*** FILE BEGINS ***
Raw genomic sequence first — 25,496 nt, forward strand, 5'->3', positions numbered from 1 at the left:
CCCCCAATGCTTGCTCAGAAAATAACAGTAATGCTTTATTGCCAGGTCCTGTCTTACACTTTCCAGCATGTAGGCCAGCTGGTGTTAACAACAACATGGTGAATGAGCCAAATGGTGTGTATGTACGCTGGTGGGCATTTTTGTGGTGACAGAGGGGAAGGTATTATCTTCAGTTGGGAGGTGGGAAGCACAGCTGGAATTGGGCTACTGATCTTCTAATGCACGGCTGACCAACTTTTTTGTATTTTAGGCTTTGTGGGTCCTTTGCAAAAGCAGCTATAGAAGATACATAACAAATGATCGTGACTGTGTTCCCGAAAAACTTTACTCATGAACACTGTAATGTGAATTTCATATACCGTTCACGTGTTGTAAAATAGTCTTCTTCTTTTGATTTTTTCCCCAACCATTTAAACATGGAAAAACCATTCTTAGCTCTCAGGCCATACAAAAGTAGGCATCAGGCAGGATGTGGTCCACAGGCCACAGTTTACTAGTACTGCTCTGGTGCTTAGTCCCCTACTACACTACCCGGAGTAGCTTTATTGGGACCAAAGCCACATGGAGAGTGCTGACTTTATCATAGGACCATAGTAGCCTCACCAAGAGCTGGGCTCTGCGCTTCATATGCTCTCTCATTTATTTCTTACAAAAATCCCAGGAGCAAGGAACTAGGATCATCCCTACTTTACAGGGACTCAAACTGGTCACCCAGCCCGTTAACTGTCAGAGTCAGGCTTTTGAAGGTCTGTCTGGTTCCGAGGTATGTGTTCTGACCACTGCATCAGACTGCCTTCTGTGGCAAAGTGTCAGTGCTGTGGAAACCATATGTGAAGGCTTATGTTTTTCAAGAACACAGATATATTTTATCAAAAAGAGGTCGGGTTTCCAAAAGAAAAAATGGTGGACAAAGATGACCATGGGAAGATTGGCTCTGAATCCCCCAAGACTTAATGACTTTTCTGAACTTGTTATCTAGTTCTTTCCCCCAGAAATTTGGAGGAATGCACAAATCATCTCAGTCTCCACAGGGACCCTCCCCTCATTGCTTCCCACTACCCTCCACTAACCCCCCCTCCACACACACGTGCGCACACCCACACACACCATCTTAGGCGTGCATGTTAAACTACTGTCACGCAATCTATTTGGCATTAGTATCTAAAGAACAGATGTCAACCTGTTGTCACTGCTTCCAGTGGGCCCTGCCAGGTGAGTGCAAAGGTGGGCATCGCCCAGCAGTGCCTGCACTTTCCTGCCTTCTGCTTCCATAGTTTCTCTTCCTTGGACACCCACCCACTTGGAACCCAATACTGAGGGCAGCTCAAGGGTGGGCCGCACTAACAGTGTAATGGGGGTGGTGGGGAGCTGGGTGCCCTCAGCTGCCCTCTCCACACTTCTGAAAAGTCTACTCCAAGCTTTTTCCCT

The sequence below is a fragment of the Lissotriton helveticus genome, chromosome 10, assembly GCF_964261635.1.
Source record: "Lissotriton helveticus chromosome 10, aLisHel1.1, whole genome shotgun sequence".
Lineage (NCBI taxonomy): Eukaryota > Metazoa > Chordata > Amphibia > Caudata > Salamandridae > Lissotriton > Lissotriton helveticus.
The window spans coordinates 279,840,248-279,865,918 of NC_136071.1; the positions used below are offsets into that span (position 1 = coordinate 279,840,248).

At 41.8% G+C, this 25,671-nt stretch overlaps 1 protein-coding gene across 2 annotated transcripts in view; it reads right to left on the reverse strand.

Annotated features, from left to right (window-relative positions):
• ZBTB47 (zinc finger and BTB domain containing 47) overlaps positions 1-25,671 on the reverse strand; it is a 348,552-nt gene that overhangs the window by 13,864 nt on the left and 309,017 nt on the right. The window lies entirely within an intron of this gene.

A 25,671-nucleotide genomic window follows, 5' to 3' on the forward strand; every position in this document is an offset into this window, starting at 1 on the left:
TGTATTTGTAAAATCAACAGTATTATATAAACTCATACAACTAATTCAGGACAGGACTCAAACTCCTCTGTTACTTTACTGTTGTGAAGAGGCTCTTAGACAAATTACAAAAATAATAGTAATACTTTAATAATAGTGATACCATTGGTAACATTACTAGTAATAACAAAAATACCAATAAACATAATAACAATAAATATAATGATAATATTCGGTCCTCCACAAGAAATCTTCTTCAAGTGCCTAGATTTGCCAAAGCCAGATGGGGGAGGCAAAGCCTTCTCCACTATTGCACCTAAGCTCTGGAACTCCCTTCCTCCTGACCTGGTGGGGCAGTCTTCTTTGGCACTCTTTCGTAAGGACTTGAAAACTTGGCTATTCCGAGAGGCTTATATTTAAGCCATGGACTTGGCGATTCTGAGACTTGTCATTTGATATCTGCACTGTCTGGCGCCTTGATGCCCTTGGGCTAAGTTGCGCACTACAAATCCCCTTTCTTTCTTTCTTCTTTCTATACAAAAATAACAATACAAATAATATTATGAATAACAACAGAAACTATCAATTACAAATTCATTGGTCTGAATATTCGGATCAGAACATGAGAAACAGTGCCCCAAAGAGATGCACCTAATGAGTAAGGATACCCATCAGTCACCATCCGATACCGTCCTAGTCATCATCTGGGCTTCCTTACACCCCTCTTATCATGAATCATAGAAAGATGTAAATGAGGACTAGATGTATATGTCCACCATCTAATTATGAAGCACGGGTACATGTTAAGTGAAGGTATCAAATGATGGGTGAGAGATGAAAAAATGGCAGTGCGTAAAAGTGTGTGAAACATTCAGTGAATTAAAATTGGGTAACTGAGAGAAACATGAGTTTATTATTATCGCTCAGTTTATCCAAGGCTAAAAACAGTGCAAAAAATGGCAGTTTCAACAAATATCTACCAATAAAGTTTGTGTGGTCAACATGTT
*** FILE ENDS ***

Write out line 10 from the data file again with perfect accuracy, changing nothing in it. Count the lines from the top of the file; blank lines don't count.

A 25,671-nucleotide genomic window follows, 5' to 3' on the forward strand; every position in this document is an offset into this window, starting at 1 on the left: